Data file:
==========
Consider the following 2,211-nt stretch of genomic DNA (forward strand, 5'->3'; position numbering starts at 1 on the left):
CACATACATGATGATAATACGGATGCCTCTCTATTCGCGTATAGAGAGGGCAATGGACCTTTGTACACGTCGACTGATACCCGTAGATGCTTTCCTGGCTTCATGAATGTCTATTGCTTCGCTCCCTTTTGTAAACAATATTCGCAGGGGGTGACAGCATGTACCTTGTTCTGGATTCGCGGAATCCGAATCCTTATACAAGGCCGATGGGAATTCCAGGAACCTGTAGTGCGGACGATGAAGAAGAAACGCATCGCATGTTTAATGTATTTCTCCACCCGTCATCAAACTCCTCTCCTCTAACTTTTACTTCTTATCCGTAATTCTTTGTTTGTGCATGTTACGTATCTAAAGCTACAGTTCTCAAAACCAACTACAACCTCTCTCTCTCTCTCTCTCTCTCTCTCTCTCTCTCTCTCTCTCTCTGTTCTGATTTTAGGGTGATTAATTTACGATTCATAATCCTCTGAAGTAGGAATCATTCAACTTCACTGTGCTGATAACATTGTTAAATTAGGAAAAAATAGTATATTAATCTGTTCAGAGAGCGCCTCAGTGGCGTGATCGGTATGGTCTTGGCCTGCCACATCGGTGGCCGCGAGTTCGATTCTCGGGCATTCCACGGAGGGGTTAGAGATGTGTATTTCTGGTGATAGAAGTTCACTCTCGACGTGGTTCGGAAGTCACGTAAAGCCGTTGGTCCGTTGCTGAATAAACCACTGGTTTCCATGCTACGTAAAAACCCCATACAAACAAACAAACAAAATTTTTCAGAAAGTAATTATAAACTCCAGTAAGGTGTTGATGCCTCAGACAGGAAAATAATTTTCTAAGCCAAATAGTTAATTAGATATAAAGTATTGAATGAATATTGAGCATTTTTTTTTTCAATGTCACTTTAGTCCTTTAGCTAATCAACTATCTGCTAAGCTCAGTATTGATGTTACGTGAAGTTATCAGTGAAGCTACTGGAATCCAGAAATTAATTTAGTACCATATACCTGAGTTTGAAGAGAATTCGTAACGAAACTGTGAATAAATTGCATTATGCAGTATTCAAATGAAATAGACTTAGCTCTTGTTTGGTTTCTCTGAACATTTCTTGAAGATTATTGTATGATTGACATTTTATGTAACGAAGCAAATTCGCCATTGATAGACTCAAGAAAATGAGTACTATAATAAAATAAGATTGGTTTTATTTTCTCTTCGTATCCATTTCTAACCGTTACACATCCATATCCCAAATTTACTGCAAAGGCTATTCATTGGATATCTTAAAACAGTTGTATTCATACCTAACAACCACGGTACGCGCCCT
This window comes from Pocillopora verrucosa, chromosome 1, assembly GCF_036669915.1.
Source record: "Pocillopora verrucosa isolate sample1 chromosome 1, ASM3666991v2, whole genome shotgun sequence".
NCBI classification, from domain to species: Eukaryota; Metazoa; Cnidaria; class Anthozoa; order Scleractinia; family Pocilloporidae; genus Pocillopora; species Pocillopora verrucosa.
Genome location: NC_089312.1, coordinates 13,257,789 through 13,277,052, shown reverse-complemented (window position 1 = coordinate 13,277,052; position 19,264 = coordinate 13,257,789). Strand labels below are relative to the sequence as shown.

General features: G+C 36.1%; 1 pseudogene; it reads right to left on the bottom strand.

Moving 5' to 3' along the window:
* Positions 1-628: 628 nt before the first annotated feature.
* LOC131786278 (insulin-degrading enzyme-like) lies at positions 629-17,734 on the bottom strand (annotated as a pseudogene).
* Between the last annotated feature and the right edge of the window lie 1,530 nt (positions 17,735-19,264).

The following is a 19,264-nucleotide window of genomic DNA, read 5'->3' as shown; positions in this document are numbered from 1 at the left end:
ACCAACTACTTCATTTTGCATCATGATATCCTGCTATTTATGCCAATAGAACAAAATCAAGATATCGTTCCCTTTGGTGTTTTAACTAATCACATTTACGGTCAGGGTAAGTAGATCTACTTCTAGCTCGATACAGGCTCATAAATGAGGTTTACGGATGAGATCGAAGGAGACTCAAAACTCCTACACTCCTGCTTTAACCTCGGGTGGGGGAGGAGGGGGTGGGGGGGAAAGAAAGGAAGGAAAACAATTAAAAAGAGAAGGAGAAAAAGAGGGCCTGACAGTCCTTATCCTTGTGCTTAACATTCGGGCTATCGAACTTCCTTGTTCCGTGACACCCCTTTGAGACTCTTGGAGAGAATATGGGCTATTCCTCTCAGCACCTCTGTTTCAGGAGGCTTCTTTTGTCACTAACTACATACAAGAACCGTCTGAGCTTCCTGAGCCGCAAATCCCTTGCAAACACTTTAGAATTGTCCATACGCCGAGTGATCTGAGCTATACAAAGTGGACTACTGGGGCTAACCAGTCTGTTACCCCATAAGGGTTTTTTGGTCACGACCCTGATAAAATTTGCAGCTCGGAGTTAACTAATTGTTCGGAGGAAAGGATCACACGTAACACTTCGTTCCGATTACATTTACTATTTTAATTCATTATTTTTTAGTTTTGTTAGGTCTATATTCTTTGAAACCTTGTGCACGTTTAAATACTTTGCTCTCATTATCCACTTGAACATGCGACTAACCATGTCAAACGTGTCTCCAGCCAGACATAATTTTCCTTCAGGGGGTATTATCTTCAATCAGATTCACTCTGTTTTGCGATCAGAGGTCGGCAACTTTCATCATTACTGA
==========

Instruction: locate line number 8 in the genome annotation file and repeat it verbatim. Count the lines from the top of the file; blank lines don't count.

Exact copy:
Moving 5' to 3' along the window: